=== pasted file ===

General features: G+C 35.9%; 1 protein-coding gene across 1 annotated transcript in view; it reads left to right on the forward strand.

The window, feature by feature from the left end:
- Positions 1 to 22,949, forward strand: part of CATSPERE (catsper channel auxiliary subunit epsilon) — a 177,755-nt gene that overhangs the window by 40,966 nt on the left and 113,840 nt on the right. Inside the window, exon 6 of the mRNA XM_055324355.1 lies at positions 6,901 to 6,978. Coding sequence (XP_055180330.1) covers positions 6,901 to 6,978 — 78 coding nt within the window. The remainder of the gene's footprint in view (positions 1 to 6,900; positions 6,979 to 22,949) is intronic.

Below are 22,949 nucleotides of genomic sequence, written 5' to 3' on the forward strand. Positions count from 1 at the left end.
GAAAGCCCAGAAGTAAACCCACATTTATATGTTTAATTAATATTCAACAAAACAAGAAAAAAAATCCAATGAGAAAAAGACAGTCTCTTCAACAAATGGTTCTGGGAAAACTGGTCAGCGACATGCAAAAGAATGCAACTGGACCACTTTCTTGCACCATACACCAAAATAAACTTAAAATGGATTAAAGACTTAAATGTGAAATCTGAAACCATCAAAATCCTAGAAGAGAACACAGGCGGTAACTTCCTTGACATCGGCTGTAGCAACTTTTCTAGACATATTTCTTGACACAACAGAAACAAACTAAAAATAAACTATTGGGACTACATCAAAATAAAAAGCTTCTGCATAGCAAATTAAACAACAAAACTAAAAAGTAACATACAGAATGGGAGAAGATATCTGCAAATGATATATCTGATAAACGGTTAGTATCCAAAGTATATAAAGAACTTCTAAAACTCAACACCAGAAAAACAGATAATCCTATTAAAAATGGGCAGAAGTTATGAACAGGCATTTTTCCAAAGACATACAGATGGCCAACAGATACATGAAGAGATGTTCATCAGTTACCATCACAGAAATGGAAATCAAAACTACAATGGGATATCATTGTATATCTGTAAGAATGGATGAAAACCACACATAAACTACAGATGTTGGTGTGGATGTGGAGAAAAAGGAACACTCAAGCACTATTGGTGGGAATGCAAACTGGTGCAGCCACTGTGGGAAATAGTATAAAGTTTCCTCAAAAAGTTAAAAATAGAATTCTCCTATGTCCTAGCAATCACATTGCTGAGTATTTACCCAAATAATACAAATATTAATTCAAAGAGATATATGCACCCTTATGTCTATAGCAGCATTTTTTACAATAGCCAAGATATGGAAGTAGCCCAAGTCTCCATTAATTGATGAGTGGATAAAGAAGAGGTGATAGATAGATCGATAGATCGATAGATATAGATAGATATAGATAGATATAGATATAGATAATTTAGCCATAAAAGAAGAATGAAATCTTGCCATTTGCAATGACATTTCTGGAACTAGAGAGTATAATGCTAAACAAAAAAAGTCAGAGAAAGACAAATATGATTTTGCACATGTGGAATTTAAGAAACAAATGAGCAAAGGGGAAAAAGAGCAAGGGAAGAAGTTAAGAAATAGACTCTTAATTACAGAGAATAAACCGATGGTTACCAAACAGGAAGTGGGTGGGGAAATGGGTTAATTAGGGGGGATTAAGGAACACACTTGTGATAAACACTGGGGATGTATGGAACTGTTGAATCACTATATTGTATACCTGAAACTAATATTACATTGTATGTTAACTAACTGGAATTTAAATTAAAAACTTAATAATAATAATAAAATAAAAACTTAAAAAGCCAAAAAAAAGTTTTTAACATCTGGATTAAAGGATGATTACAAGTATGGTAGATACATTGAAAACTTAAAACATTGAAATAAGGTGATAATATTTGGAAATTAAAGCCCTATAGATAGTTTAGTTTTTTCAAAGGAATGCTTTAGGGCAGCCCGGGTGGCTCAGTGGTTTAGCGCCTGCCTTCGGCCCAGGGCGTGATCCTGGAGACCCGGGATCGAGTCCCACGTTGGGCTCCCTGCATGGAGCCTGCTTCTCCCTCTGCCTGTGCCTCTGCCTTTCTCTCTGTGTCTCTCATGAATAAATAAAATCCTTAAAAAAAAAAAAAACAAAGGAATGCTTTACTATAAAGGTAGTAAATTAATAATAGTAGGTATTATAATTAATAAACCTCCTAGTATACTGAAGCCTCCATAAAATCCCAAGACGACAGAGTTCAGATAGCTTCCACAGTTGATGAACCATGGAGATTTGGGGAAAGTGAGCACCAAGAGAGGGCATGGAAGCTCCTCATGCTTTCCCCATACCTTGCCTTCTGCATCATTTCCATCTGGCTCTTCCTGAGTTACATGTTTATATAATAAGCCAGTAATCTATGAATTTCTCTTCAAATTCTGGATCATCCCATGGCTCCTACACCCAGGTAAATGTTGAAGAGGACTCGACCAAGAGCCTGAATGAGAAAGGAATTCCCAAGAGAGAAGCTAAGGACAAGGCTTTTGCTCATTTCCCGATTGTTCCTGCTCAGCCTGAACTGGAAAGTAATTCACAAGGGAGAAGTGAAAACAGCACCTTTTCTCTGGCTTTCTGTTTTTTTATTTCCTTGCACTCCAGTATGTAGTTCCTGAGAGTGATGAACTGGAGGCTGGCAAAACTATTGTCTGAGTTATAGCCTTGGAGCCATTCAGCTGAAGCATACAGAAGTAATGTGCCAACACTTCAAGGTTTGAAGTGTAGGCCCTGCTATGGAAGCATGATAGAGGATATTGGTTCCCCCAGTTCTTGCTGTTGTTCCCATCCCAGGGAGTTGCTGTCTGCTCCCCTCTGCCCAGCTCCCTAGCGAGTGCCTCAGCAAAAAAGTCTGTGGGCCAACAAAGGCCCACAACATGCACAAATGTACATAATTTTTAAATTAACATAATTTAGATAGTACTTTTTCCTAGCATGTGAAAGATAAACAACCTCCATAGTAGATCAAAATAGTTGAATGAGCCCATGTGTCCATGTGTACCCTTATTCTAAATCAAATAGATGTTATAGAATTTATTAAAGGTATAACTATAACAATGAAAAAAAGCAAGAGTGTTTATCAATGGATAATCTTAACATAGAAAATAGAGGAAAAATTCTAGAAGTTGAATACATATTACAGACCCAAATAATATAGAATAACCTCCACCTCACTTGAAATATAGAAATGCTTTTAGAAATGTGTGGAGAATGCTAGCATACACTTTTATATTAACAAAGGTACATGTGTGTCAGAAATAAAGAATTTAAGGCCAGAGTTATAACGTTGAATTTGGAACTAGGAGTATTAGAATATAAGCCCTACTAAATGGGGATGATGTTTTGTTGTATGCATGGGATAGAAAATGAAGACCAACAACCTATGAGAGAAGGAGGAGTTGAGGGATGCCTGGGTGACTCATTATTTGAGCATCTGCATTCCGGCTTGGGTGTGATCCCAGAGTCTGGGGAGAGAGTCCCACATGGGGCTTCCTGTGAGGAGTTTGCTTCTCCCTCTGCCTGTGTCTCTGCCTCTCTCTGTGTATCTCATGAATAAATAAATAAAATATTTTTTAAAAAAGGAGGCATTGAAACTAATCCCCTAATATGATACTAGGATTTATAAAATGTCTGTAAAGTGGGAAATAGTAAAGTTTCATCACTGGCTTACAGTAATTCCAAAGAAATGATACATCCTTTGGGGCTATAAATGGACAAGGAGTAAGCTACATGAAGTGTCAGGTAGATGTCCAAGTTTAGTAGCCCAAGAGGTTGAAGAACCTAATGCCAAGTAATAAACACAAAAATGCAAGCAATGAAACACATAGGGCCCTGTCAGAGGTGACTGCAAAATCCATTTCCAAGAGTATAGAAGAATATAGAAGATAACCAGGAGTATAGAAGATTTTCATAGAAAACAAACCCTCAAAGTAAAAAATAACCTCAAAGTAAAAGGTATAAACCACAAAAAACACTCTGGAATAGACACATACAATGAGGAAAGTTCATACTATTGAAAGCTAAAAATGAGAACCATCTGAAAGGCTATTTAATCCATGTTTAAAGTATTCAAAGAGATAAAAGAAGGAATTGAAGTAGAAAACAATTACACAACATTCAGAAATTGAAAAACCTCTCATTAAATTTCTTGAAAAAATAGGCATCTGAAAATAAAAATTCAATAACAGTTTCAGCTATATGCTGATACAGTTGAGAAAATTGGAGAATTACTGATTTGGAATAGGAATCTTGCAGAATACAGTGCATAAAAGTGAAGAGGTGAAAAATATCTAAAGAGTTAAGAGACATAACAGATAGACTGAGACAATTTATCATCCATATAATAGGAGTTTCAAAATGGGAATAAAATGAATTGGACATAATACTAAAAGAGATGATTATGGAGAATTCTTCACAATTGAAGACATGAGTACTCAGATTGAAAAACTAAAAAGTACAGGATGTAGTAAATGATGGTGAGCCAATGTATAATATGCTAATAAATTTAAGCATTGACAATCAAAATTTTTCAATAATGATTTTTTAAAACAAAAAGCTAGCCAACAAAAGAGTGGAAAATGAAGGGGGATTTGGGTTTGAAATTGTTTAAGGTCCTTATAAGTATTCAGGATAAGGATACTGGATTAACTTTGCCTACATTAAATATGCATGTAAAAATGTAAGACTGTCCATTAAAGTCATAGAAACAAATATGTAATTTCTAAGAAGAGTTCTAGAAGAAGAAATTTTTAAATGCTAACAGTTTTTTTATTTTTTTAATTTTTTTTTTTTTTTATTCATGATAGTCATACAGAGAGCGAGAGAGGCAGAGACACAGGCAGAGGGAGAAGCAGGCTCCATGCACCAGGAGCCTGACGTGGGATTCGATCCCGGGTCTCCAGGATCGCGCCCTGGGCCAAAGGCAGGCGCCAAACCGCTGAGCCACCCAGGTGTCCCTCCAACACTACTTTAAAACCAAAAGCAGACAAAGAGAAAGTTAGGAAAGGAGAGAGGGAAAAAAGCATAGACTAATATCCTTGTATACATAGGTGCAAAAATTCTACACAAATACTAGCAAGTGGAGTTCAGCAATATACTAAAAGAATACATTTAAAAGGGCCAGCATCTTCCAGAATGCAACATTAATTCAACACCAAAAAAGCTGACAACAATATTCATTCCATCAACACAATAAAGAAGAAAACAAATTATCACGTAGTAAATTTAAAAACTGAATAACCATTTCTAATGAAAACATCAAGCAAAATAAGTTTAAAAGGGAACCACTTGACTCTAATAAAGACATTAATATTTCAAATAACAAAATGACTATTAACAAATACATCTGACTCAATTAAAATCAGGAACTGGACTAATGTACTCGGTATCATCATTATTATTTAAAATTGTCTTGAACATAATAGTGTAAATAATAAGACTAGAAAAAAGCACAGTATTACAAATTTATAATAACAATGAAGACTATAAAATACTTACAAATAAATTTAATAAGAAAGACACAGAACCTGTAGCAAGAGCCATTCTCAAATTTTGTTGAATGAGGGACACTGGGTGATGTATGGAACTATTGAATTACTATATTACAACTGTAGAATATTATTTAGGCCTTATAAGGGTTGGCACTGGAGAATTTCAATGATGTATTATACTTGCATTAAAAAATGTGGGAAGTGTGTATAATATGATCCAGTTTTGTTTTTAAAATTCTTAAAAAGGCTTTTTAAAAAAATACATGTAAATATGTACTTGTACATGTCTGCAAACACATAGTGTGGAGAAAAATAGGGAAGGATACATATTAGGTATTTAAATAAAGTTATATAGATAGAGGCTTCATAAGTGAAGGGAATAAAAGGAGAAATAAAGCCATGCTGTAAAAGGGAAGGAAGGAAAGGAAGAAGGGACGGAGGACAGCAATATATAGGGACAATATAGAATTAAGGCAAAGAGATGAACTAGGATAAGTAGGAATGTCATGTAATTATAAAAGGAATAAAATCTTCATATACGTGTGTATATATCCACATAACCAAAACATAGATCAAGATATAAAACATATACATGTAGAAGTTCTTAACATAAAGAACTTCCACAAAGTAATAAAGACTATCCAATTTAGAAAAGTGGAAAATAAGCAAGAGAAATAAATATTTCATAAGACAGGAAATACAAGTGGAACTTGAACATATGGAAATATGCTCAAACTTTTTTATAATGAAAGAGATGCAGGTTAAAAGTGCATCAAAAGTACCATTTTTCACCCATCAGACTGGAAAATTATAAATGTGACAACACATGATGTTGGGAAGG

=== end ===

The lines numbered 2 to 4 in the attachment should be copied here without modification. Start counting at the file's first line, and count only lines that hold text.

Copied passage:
The window, feature by feature from the left end:
- Positions 1 to 22,949, forward strand: part of CATSPERE (catsper channel auxiliary subunit epsilon) — a 177,755-nt gene that overhangs the window by 40,966 nt on the left and 113,840 nt on the right. Inside the window, exon 6 of the mRNA XM_055324355.1 lies at positions 6,901 to 6,978. Coding sequence (XP_055180330.1) covers positions 6,901 to 6,978 — 78 coding nt within the window. The remainder of the gene's footprint in view (positions 1 to 6,900; positions 6,979 to 22,949) is intronic.

Below are 22,949 nucleotides of genomic sequence, written 5' to 3' on the forward strand. Positions count from 1 at the left end.